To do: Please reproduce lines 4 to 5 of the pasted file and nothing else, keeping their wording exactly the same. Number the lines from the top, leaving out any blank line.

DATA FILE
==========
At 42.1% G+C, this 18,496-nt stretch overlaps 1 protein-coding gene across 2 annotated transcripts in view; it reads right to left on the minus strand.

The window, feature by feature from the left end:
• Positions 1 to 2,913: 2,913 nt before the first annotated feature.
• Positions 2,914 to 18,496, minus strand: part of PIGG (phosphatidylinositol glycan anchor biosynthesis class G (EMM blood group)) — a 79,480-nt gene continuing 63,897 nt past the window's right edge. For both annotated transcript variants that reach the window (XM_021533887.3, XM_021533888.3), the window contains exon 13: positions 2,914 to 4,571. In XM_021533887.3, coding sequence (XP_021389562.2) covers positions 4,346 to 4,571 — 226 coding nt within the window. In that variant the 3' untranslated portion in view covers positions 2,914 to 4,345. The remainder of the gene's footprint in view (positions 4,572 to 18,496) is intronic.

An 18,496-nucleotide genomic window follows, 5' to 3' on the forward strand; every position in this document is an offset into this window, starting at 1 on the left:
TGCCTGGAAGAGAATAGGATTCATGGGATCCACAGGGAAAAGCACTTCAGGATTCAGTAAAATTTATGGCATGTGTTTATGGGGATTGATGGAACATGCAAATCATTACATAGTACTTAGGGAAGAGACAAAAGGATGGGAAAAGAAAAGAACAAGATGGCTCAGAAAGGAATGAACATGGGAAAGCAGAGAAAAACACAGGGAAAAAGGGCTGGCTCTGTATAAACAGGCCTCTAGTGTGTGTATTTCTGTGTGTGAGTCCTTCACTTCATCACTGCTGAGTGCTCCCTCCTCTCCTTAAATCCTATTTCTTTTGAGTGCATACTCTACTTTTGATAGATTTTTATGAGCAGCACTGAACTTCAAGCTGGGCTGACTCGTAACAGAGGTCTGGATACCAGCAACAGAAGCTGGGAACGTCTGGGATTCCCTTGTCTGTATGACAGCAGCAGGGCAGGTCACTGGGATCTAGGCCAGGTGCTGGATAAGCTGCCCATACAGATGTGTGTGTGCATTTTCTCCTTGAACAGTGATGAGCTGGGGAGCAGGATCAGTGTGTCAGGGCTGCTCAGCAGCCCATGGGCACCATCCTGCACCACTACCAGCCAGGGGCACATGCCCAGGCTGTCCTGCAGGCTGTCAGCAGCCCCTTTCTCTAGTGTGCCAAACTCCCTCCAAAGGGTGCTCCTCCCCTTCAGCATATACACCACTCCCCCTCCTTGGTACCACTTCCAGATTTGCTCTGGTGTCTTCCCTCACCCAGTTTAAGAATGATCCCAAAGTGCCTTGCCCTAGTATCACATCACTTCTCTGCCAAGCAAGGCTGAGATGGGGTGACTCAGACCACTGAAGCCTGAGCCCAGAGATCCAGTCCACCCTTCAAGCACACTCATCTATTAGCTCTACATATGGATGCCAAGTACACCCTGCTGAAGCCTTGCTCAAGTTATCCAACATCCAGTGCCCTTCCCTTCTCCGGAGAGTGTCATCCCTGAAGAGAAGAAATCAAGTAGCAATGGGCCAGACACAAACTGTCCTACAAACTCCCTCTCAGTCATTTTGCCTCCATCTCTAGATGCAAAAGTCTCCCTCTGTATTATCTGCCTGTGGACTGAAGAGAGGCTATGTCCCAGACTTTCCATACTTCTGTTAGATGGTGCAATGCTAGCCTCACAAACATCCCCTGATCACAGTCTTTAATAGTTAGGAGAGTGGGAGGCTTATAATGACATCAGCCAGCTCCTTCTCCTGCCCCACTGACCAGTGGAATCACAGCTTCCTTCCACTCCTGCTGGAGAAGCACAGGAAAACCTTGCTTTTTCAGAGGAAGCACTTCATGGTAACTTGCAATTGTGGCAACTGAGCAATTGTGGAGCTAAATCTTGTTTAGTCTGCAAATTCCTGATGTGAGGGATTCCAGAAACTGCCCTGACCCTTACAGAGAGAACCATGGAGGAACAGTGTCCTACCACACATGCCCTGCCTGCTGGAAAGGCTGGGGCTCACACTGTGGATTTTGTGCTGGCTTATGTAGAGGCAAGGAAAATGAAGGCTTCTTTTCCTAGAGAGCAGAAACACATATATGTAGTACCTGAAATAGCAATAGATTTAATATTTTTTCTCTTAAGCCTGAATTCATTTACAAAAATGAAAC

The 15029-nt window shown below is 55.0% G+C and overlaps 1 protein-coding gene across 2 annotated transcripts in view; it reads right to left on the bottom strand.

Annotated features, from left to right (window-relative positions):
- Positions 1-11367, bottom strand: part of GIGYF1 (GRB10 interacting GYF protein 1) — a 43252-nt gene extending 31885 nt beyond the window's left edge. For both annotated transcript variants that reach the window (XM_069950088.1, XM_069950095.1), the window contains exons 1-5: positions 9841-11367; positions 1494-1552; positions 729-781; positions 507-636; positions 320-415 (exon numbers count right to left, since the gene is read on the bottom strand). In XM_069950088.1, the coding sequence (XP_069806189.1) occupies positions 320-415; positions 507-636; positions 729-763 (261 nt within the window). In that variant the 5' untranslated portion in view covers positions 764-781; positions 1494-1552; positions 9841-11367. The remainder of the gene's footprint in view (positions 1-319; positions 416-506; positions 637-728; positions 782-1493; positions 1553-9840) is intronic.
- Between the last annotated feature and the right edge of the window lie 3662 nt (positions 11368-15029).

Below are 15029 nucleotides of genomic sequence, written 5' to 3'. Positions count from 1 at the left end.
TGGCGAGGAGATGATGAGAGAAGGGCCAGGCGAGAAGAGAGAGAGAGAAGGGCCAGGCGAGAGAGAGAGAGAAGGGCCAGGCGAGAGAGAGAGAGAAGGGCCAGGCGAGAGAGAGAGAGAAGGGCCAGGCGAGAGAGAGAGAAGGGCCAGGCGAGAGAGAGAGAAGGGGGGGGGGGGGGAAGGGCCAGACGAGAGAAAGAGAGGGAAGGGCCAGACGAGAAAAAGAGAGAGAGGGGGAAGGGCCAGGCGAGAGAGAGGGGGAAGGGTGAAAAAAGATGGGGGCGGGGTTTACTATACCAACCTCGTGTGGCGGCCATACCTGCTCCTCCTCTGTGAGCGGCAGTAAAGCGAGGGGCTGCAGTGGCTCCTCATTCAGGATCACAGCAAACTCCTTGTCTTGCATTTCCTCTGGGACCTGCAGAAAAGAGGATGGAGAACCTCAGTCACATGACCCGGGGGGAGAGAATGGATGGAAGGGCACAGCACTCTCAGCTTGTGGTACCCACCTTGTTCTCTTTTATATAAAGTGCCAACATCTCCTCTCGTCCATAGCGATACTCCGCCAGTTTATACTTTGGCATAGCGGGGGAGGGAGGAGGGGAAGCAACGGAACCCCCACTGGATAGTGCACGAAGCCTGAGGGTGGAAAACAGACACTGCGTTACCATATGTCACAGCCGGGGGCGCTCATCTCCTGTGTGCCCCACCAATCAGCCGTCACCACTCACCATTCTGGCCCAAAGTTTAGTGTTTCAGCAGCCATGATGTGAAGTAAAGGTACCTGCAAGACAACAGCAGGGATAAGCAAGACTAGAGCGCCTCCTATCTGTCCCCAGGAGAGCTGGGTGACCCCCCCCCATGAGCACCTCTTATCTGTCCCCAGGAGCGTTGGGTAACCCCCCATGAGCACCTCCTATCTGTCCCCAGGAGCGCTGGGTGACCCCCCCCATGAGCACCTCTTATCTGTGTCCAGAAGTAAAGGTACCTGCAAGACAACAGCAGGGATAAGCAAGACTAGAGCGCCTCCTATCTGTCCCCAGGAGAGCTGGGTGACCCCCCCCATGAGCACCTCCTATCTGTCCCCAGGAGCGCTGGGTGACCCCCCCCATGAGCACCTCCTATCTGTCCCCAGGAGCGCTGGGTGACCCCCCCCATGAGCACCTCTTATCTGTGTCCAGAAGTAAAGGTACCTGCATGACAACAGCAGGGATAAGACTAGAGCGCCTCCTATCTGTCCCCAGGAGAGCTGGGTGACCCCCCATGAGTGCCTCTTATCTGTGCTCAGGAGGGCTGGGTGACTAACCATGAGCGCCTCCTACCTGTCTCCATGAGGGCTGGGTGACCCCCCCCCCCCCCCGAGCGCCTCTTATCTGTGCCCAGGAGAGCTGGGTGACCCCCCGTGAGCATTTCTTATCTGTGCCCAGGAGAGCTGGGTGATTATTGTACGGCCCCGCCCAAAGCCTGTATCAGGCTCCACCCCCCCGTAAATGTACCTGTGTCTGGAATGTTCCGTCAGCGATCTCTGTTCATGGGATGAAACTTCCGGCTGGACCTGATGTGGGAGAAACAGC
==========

• Positions 2,914 to 18,496, minus strand: part of PIGG (phosphatidylinositol glycan anchor biosynthesis class G (EMM blood group)) — a 79,480-nt gene continuing 63,897 nt past the window's right edge. For both annotated transcript variants that reach the window (XM_021533887.3, XM_021533888.3), the window contains exon 13: positions 2,914 to 4,571. In XM_021533887.3, coding sequence (XP_021389562.2) covers positions 4,346 to 4,571 — 226 coding nt within the window. In that variant the 3' untranslated portion in view covers positions 2,914 to 4,345. The remainder of the gene's footprint in view (positions 4,572 to 18,496) is intronic.

An 18,496-nucleotide genomic window follows, 5' to 3' on the forward strand; every position in this document is an offset into this window, starting at 1 on the left: